Vinoba Bhave

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Vinoba Bhave,( विनोबा भावे ), born Vinayak Narahari Bhave (September 11, 1895 - November 15 1982) often called Acharya (In Sanskrit means teacher), was an Indian advocate of Nonviolence and human rights. He is best known for Bhoodan Andolan. He is considered as a National Teacher of India and the spiritual successor of Mahatma Gandhi.[1]

Contents

Early life and background

He was born in Gagode, Maharashtra on September 11, 1895 into a pious family of the Chitpavan Brahmin clan. He was highly inspired after reading the Bhagavad Gita, Mahabharat, Ramayan at a very early age. His father was a devout Hindu and his mother, who died in 1918, was a great influence on him. In his memoir, Bhave states that, "there is nothing to equal the part my mother played in shaping my mind". Specifically, his devotion and spirituality.

His two brothers, Balkoba Bhave and Shivaji Bhave, were also bachelors devoted to social work.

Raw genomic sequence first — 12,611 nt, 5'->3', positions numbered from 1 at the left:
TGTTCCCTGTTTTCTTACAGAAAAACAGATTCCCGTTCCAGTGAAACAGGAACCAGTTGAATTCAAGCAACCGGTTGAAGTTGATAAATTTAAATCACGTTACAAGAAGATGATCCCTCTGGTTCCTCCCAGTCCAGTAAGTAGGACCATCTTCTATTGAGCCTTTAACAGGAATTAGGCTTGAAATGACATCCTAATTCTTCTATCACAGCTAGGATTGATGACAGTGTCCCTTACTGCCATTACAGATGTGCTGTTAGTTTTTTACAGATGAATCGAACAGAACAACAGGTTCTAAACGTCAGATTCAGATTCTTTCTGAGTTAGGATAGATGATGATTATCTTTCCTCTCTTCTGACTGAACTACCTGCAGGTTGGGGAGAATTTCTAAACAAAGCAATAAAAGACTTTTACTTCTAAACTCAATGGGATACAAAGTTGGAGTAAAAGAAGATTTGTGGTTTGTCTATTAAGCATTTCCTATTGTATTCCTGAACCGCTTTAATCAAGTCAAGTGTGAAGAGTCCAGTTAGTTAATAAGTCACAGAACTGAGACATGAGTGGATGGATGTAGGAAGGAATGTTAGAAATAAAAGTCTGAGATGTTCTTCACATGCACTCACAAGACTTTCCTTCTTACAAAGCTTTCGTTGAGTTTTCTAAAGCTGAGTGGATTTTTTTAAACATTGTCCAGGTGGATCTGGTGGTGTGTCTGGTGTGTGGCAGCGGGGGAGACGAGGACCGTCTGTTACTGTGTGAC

Career

Freedom struggle

He was associated with Mahatma Gandhi in the Indian independence movement. In 1932 he was sent to jail by the British colonial government because of his fight against British rule. There he gave a series of talks on the Gita, in his native language Marathi, to his fellow prisoners.

These highly inspiring talks were later published as the book "Talks on the Gita", and it has been translated to many languages both in India and elsewhere. Vinoba felt that the source of these talks was something above and he believed that its influence will endure even if his other works were forgotten.

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